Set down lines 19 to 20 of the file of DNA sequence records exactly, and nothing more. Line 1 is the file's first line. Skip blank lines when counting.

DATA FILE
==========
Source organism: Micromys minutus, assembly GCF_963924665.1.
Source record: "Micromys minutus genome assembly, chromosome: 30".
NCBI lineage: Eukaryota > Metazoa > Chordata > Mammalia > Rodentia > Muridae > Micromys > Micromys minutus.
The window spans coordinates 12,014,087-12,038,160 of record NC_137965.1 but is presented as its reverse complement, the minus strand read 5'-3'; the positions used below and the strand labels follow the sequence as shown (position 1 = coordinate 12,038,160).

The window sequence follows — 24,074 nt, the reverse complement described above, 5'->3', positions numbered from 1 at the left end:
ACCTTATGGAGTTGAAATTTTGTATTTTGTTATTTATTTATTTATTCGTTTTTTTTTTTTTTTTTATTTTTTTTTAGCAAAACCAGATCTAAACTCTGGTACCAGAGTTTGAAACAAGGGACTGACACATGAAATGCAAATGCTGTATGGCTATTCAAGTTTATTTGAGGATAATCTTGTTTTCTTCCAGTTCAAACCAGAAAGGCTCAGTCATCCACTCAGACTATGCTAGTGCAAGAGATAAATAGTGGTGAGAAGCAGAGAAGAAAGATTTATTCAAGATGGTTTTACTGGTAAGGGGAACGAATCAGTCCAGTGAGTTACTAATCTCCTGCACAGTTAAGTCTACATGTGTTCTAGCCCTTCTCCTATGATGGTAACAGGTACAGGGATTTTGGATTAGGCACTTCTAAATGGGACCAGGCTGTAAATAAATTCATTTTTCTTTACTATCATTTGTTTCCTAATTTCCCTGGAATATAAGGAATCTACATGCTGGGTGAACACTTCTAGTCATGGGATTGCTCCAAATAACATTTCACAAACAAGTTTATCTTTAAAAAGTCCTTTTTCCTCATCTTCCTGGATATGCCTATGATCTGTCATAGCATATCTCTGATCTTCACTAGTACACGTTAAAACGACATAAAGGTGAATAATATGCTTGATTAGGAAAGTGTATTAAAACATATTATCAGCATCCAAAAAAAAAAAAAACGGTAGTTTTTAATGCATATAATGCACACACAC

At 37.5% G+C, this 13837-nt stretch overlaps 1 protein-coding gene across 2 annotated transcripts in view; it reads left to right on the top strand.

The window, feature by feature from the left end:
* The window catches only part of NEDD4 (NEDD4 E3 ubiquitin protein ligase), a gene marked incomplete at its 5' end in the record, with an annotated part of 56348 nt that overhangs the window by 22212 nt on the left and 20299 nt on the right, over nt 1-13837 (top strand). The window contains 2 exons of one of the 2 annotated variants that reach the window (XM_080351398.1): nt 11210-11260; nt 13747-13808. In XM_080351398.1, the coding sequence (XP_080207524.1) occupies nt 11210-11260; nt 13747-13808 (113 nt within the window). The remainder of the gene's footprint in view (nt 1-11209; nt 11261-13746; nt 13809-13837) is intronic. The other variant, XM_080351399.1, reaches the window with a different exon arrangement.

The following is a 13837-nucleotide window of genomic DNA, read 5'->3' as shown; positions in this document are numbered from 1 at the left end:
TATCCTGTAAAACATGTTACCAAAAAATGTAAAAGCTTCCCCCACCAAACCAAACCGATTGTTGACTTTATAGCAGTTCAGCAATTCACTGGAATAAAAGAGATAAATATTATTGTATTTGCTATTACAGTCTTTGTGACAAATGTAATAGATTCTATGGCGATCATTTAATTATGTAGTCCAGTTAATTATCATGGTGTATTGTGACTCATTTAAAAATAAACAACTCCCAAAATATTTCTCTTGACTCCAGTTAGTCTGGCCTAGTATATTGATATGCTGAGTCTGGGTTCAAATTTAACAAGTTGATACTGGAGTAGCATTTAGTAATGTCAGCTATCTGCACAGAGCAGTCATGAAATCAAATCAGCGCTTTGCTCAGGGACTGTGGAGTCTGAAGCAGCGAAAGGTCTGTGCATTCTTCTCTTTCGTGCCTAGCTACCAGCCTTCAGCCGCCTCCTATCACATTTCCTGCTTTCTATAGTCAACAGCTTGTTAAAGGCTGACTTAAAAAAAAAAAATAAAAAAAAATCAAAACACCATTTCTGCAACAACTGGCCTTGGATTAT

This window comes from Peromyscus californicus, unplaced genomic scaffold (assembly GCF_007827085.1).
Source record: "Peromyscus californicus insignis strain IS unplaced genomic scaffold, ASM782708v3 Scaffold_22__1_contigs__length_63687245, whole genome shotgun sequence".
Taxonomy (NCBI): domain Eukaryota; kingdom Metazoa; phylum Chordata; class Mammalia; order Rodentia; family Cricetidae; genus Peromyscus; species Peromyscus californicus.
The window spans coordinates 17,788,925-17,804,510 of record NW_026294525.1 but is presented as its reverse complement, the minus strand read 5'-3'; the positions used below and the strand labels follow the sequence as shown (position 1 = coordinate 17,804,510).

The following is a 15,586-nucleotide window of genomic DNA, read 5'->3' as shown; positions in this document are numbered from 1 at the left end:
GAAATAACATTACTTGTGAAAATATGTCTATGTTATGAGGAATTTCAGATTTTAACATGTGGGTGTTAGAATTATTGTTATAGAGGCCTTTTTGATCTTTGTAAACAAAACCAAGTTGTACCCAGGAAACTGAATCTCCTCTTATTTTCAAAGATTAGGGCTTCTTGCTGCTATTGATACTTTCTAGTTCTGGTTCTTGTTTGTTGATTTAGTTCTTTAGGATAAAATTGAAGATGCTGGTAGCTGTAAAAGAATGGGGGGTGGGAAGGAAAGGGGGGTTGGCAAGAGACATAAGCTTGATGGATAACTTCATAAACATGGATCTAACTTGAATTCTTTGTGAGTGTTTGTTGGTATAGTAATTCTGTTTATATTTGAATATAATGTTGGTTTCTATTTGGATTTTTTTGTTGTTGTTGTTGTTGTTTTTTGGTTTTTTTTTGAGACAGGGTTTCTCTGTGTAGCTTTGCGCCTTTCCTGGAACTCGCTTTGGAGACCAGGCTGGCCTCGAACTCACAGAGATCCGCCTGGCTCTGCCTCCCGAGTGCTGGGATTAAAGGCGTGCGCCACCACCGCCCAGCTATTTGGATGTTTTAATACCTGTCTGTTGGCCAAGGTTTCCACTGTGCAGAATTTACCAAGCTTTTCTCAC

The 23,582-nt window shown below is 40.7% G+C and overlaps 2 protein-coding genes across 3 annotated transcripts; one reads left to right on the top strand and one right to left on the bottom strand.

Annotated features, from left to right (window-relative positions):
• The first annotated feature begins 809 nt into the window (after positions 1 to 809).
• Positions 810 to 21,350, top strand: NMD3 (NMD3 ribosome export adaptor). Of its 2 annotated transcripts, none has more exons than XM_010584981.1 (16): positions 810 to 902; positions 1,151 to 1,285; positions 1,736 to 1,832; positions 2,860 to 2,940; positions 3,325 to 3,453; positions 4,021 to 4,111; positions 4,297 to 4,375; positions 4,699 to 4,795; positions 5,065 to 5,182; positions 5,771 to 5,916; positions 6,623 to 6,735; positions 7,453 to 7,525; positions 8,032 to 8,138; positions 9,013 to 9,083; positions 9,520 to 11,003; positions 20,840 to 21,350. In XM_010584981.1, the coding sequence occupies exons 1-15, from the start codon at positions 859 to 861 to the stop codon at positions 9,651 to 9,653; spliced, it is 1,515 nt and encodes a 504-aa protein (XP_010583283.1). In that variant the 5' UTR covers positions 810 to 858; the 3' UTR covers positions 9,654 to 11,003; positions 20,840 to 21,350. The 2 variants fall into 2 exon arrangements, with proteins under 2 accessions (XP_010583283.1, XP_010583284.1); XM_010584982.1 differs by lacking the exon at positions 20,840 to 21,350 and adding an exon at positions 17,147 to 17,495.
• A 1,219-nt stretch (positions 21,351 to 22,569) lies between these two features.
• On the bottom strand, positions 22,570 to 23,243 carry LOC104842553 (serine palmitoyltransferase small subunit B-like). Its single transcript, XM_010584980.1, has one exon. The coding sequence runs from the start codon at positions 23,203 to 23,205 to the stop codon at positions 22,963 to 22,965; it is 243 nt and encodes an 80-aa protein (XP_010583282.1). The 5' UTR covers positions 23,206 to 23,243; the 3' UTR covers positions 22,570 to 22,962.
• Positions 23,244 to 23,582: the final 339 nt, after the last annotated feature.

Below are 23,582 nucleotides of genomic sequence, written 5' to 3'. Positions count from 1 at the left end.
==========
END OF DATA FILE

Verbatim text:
Annotated features, from left to right (window-relative positions):
• The first annotated feature begins 809 nt into the window (after positions 1 to 809).